This is topic I would like to avoid but I feel that it is really important to mention. Pro-nouns seem to vary greatly between people. If you have read other websites/forums they will most likely insist that you refer to your partner with female pronouns even if he is a 6’4” tall truck driver and identifies as male. Some transgender people really care about pronouns and insist on “she” even if they are still, for all intents and purposes, presenting as male and that’s ok! If that is what your partner wants you to do then support them in it. It will help you and your partner overcome difficulties with this later on and also help you think of your partner as female. Some transgender people won’t care and will say “call me what ever makes you feel comfortable”.
I think you should call your partner what they want to be called. Ask them.
Make-Up/ Hair removal
Make-up is an individual choice. My partner hates it but found it usefull to help cover up redness after electrolysis. Some people love make-up. It’s a personal thing and is not necessary. So long as it is tasteful it shouldn’t matter.
Teach your partner about hair removal- eyebrows, legs etc. Hair removal is an individual choice. Again, let your partner decide. Western society dictates women remove all hair but really we all know about that winter fuzz!!!
Sometimes less is more… the more make-up the worse it looks and sometimes more likely to “out”.
In addition to this blurb there is also a page on depression.
It is really important to remember that emotional welfare is not all about your partner. You also need emotional support. Find a good counsellor, join an online transgender forum and/ or talk to supportive friends (if any of them know). Don’t give up your life looking after things for your partner. Do all the things that make you happy: see friends, exercise, shop, read, garden, fix the car, take a holiday etc etc. Take time out for you. You will need help along the way so make so you get it. Make sure your whole relationship does not become about transitioning. Do fun things together outside of transition.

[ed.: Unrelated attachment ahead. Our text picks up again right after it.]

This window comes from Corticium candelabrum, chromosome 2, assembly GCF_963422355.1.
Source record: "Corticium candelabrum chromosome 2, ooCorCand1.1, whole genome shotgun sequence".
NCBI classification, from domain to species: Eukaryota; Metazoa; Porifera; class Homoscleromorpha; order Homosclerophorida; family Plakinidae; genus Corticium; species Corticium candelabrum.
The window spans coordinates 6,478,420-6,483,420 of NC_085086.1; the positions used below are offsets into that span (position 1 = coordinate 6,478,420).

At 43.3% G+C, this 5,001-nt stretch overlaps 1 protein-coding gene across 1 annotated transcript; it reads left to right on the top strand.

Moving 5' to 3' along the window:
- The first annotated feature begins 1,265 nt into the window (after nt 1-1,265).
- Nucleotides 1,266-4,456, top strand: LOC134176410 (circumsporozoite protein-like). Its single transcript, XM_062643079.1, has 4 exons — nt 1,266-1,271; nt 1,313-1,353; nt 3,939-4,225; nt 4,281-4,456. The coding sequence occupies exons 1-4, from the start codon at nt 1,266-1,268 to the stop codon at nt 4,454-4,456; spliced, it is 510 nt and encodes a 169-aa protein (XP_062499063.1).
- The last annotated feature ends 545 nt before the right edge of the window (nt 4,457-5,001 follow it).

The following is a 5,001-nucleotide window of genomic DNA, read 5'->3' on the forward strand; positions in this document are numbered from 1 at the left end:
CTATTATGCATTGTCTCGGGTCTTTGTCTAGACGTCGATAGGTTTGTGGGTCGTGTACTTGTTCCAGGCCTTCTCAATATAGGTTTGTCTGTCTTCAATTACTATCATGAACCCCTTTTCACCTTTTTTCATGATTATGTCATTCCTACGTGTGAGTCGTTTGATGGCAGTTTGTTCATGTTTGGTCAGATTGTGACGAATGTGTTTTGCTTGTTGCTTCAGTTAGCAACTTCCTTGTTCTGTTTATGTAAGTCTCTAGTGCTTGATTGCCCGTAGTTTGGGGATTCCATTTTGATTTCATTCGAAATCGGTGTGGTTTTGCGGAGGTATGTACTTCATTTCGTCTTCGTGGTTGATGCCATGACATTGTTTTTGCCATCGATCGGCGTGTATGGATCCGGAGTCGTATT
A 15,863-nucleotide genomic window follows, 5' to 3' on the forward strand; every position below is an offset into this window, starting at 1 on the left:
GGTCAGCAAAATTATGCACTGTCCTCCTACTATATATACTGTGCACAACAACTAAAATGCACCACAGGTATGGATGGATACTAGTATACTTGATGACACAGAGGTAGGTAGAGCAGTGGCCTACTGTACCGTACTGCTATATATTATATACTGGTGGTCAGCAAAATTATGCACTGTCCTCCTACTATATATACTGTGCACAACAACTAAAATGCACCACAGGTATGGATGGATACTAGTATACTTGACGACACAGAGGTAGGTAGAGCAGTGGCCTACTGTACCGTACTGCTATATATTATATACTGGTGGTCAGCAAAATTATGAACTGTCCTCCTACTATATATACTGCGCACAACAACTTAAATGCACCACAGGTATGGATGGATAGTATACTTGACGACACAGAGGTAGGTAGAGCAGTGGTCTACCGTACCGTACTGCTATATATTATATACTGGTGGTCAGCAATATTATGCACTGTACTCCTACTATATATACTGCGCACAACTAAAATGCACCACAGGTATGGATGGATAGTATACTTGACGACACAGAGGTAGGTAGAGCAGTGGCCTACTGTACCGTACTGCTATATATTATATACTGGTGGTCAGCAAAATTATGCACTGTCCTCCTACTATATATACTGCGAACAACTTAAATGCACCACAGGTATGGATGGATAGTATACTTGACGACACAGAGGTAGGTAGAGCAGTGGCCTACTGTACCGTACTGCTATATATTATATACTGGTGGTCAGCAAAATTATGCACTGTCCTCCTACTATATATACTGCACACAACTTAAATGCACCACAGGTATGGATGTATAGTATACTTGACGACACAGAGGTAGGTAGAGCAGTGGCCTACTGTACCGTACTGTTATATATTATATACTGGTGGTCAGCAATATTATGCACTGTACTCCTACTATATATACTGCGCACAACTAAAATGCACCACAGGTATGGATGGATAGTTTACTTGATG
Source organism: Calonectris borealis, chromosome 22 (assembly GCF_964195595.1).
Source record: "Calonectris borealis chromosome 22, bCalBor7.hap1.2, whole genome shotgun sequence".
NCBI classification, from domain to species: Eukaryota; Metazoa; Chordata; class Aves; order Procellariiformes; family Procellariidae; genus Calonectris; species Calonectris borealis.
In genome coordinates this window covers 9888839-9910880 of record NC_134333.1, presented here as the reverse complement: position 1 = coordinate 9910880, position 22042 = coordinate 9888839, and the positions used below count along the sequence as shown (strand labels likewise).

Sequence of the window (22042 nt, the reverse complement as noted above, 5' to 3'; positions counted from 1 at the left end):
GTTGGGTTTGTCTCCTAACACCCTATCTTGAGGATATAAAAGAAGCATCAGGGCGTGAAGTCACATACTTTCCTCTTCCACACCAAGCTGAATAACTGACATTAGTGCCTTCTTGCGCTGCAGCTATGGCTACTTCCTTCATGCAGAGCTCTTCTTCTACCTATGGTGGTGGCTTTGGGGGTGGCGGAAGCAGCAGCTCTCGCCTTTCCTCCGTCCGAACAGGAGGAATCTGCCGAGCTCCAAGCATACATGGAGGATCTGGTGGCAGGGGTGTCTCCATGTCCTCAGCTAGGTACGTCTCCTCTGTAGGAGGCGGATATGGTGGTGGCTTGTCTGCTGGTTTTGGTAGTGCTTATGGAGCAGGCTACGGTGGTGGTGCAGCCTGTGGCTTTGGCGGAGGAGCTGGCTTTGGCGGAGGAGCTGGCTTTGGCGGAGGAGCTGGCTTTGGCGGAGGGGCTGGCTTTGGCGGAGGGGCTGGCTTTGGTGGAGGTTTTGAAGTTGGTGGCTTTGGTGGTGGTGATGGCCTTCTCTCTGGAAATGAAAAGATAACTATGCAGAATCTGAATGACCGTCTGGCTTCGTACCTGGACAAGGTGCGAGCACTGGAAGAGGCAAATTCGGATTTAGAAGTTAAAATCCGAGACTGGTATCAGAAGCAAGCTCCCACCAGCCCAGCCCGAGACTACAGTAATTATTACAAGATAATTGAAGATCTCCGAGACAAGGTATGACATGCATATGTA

Your partner will have ups and downs. Learn how to cope with the downs. There are a couple of ways to do this. See a counsellor together or separately. Talk to your partner about how you can help them. Talk to your counsellor about devising strategies to cope with this. Make sure your partner doesn’t become socially isolated and keep up with regular things that they enjoy. Visit friends, go bowling, make sure they have time for family including kids. Be supportive but don’t loose yourself in your partner. You have your own life.
This is a tricky one. I have told people in dribs and drabs. I’ve only told people who are closely involved with my life, know my partner and don’t really care one way or the other. I am sure that there are bigots out there but I live in a very accepting community. I have it easy in that respect. Everyone I have told has been very accepting and basically said “Wow that must be really tough”. Most people don’t really know what the process behind transitioning is or how transgender people feel. I haven’t told my extended family and I don’t really care what they think. Some of them have met my partner and I don’t know how they would feel about.
I have told people for me and not for my partner. I have told people with my partners blessing- my partner never wants to tell people as it is too confronting. I have told people so I can get support. I get really nervous before I tell people and worried about they think. But it seems to be ok. I always pick an appropriate time to tell someone. A place without interuptions and with a long time frame in case we want to talk about it. It is really difficult to talk
I’ve never had a negative reaction so I don’t know how to deal with it. If you think you will have a negative reaction from someone talk to your consellor about dealing with it.
Remember though…. never “out” your partner without their consent!!!!!
Research/ Bookings/ appointments
My partner is really really really bad at researching, booking and keeping appointments. Depression and fear can be crippling. Helping your partner research information, find doctors and take them to appointments can be immensely valuable.